Prototypes of the plant components, meeting the specifications set by the process and built by industrial firms in collaboration with the supervisor and the C.E.A., are subjected to trial runs on the UF 6 test bench of the Pierrelatte testing zone. These items of equipment (diffuser, compressor, exchanger) are placed in an industrial operation context very similar to that of an enrichment plant. Their performance is measured within a broad region around the working point and their reliability observed over periods up to several tens of thousands of hours. Between 1969 and 1973 six industrial demonstration test benches have been built, marking the stages in the technical preparation of the 1973 file on the basis of which the decision of building was taken by Eurodif [fr

  18. Uniform color space is not homogeneous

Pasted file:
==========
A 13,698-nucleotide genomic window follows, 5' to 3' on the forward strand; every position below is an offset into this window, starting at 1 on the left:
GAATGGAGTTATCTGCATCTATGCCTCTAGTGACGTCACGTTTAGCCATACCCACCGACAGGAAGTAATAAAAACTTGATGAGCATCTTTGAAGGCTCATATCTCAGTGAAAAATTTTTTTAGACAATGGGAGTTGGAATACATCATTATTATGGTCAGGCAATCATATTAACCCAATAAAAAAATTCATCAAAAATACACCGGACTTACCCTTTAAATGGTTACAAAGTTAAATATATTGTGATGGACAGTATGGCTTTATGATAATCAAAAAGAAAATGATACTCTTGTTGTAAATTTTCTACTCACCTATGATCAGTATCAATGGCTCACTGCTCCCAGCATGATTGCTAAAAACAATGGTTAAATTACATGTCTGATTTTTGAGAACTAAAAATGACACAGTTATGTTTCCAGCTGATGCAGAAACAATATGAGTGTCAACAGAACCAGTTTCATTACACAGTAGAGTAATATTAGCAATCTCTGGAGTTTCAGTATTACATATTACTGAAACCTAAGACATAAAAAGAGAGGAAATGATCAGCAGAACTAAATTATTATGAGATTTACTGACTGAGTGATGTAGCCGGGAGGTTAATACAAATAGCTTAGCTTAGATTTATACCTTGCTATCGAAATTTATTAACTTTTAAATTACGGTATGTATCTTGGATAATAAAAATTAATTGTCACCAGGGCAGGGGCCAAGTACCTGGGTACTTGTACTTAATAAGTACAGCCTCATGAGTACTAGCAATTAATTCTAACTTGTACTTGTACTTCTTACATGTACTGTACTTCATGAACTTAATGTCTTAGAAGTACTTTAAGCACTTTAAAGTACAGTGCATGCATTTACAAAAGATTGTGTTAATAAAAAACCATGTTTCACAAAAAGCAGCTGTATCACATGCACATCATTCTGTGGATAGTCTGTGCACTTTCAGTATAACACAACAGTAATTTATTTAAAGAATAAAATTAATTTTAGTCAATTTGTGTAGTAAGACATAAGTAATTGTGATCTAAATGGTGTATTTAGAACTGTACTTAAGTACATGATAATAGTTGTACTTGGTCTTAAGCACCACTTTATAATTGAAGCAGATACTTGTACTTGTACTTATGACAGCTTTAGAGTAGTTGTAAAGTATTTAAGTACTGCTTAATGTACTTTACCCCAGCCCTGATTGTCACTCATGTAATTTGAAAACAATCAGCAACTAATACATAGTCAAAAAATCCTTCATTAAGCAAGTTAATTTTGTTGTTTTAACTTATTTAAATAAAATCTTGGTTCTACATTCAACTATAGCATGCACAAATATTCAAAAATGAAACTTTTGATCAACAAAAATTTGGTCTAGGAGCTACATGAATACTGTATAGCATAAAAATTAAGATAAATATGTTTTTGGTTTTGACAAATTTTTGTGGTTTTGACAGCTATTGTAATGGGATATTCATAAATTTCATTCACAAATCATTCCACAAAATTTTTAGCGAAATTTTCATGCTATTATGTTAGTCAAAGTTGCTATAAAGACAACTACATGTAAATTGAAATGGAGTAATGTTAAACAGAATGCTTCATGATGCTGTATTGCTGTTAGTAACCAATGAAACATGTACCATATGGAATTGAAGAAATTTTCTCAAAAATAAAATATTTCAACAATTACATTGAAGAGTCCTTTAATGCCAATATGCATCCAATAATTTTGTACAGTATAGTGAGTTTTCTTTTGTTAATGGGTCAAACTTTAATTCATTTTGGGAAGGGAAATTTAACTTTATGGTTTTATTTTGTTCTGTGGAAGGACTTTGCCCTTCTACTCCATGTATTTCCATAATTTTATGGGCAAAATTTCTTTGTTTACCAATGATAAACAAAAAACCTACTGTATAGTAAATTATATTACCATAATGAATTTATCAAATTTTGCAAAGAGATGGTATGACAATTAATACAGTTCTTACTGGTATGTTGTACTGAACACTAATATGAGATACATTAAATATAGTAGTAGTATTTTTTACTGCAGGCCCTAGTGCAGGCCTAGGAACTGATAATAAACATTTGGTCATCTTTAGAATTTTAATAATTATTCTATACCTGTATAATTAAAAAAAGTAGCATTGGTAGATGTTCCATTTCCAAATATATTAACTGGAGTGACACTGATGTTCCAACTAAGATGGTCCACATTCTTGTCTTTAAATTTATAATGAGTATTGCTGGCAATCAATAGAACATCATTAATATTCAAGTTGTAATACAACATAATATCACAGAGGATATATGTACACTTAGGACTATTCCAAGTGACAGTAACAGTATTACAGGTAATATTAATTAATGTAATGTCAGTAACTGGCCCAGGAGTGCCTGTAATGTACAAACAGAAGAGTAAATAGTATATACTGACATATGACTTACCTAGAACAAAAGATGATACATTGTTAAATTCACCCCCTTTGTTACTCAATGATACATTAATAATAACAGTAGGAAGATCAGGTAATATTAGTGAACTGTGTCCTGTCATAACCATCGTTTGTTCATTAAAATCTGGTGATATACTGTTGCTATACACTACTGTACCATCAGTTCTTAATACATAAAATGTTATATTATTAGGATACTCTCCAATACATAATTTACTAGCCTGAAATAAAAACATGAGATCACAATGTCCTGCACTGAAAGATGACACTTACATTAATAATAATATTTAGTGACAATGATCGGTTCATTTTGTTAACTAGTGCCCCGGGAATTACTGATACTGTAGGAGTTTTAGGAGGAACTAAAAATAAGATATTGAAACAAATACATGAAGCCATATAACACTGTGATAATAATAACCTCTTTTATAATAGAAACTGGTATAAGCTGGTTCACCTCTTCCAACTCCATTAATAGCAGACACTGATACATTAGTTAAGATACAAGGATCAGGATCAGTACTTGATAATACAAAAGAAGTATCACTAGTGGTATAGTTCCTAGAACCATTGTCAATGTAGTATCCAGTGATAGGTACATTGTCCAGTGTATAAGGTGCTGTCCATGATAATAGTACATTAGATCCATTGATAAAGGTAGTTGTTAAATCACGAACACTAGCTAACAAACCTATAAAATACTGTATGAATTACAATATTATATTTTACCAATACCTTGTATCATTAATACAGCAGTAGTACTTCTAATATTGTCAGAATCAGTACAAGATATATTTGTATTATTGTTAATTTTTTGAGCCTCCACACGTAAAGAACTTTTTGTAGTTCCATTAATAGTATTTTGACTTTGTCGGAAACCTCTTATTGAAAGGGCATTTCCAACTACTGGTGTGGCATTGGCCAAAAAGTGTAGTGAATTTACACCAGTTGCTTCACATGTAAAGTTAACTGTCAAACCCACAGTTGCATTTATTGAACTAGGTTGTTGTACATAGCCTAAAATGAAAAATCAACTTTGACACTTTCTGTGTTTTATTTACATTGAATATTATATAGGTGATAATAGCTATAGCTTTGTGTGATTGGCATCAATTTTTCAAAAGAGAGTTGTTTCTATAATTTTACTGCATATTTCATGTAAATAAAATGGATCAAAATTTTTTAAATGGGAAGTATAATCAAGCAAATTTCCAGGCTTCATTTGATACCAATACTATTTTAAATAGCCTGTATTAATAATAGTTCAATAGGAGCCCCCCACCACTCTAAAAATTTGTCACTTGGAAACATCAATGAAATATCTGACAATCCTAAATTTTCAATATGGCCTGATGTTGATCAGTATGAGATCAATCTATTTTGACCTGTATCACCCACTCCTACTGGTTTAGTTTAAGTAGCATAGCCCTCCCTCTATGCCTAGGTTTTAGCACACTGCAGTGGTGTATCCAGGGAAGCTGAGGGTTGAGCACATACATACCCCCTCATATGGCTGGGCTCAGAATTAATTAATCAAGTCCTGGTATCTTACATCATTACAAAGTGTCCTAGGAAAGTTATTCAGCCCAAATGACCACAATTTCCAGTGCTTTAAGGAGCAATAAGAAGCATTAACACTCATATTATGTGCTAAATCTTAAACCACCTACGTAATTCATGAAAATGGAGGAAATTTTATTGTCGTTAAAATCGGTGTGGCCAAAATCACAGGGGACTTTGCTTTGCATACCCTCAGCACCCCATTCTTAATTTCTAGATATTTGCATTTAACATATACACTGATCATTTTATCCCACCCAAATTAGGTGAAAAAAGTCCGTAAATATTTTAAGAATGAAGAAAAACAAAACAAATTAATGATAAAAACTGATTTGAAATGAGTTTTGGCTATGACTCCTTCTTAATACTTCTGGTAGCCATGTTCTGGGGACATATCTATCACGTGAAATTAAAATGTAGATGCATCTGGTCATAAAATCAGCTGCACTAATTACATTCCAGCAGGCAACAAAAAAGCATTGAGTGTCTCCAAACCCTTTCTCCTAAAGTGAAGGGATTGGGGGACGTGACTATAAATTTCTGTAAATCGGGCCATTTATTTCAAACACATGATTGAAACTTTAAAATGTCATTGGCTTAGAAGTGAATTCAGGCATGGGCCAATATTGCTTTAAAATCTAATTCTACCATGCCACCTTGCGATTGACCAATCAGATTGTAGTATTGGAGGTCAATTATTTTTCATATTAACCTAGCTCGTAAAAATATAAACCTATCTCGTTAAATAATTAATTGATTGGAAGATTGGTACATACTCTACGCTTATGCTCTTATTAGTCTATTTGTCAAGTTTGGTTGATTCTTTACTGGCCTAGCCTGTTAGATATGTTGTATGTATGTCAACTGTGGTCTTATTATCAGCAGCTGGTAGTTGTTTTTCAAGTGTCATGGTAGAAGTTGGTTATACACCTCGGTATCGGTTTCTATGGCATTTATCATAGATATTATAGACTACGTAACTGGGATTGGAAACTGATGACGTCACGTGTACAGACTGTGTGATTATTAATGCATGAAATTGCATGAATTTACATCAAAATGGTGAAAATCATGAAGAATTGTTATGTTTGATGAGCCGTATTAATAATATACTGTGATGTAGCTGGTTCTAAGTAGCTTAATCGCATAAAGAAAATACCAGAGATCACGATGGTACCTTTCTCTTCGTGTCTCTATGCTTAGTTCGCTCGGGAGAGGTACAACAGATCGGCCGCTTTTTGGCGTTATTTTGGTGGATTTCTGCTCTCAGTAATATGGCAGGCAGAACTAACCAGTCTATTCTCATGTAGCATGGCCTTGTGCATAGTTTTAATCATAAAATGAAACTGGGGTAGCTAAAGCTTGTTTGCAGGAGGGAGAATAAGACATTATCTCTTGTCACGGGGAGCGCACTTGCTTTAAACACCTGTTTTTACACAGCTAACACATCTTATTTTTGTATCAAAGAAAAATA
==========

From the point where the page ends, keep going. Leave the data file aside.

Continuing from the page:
Science.gov (United States)

    Kuehni, Rolf G.

    2002-06-01

    Historical data of chroma scaling and hue scaling are compared and evidence is shown that we do not have a reliable basis in either case. Several data sets indicate explicitly or implicitly that the number of constant sized hue differences between unique hues as well as in the quadrants of the a*, b* diagram differs making what is commonly regarded as uniform color space inhomogeneous. This problem is also shown to affect the OSA-UCS space. A Euclidean uniform psychological or psychophysical color space appears to be impossible.

  19. On Uniformly finitely extensible Banach spaces

    OpenAIRE

    Castillo, Jesús M. F.; Ferenczi, Valentin; Moreno, Yolanda